“The SIAT’s assessments on how to best leverage State and local resources with private investment are very important because of the members’ extensive experience in economic and community development,” Zemsky said. “Thanks to Governor Cuomo’s Regional Council initiative, we are already seeing results — with thousands of projects leveraging billions in private investment and supporting the creation and retention of 150,000 jobs across the state. This year’s competition is sure to continue to strengthen and diversify New York’s economic landscape in Round V.”

In addition, Commissioner Zemsky today announced each of the 10 REDCs will present their Round V proposals to the SIAT in Albany on Tuesday, October 20, Wednesday, October 21, and Thursday, October 22. Each region will have up to 45 minutes to provide an in-person presentation to the SIAT, which will include updates on their strategic plan goals, progress achieved on priorities from previous rounds, and outlines of their Round V strategies. The presentations will be followed by 30 minutes of questions from the review team.

“The locally-led and driven Regional Economic Development Council process has been instrumental in spurring investment and creating jobs throughout New York State, reinforcing Governor Cuomo’s successful vision of a bottom-up competitive approach for economic growth,” said New York Secretary of State Cesar A. Perales, Chair of the Governor Cuomo’s Strategic Implementation Assessment Team. “I look forward to hearing about the progress made thus far by the Regional Economic Development Councils and about their respective plans for the Upstate Revitalization Initiative.”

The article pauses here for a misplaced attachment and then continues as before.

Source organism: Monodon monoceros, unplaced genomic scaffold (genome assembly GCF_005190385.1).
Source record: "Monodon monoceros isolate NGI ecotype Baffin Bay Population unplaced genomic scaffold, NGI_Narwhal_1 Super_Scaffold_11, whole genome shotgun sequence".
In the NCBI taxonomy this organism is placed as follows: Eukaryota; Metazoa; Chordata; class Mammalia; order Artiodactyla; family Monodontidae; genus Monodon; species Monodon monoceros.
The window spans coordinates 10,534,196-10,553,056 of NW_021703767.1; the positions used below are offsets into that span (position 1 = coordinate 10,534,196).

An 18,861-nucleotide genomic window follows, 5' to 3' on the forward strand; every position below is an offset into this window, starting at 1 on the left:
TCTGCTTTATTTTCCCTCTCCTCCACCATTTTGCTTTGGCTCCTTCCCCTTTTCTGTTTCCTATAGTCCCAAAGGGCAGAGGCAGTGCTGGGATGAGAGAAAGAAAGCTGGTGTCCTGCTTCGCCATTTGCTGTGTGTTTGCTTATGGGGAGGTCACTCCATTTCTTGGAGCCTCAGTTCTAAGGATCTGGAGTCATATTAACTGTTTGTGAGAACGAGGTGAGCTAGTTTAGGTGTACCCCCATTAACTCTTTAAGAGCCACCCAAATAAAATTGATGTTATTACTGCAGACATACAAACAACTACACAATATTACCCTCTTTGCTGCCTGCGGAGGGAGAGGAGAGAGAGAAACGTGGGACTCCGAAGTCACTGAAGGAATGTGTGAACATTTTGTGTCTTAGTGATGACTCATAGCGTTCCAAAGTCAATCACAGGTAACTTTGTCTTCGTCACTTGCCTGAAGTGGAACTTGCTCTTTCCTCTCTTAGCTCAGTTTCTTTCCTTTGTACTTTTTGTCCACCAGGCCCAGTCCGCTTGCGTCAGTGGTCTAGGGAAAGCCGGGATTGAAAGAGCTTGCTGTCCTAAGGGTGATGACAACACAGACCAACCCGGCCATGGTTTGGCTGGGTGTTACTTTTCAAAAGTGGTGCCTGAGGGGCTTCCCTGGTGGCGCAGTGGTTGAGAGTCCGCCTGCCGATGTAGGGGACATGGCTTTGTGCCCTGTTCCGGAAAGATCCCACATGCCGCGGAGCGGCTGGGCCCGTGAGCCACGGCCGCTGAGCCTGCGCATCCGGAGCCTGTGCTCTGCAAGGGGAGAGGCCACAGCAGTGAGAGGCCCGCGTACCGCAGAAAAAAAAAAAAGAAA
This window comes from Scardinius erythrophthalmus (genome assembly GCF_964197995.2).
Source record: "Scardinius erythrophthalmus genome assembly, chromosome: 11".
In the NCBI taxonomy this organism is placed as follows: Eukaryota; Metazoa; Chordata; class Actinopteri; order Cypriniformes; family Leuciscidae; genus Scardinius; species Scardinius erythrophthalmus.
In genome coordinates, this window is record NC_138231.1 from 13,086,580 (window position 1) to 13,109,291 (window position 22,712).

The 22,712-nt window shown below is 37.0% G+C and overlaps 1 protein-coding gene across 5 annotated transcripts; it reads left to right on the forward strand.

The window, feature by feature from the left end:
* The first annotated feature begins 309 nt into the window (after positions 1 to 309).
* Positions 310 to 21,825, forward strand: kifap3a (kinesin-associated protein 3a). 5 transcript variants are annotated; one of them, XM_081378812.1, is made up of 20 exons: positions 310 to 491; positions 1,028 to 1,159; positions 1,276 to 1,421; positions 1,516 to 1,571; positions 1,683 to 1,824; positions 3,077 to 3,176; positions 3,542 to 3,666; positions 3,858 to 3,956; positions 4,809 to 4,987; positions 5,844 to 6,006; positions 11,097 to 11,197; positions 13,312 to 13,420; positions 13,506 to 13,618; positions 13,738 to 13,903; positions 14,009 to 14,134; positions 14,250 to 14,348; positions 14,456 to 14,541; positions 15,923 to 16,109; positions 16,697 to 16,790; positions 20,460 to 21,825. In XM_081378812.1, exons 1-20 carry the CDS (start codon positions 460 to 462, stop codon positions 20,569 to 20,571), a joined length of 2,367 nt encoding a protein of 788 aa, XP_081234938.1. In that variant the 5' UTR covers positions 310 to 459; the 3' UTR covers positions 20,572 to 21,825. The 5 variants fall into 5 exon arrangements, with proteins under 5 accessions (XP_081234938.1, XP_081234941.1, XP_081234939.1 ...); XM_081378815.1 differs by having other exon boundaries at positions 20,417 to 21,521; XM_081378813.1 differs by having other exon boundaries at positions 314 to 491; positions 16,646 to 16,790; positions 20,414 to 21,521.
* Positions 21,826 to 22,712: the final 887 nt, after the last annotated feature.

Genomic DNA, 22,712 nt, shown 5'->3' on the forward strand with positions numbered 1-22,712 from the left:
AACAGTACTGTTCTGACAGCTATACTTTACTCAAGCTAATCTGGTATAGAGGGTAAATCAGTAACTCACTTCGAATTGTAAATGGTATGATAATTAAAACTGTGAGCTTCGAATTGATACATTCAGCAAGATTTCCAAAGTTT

The REDCs will present their Round V proposals according to the following schedule:

 Tuesday, October 20, 2015

9:30 a.m.        Mid-Hudson Presentation

11:45 a.m.      Capital Region Presentation

3:00 p.m.        Southern Tier Presentation

Wednesday, October 21, 2015

9:00 a.m.       Mohawk Valley Presentation

11:15 a.m.      North Country Presentation

1:30 p.m.        Finger Lakes Presentation

3:45 p.m.        Central NY Presentation

Thursday, October 22, 2015

9:30 a.m.        Western NY Presentation

11:45 a.m.      New York City Presentation

2:00 p.m.        Long Island Presentation

The REDC process has transformed economic development by streamlining the funding application process and creating a statewide framework for regional economic growth in New York State. Since 2011, nearly $3 billion has been awarded to support over 3,100 projects that are supporting the creation or retention of more than 150,000 jobs statewide.

Through the past four rounds of the REDC competition:

  • Western New York REDC has delivered $272.5 million for 304 projects;
  • Finger Lakes REDC has delivered $305.5 million for 355 projects;
  • Southern Tier REDC has delivered $303.2 million for 298 projects;
  • Central New York REDC has delivered $344.5 million for 311 projects;
  • Mohawk Valley REDC has delivered $261.9 million for 264 projects;
  • North Country REDC has delivered $338.1 million for 291 projects;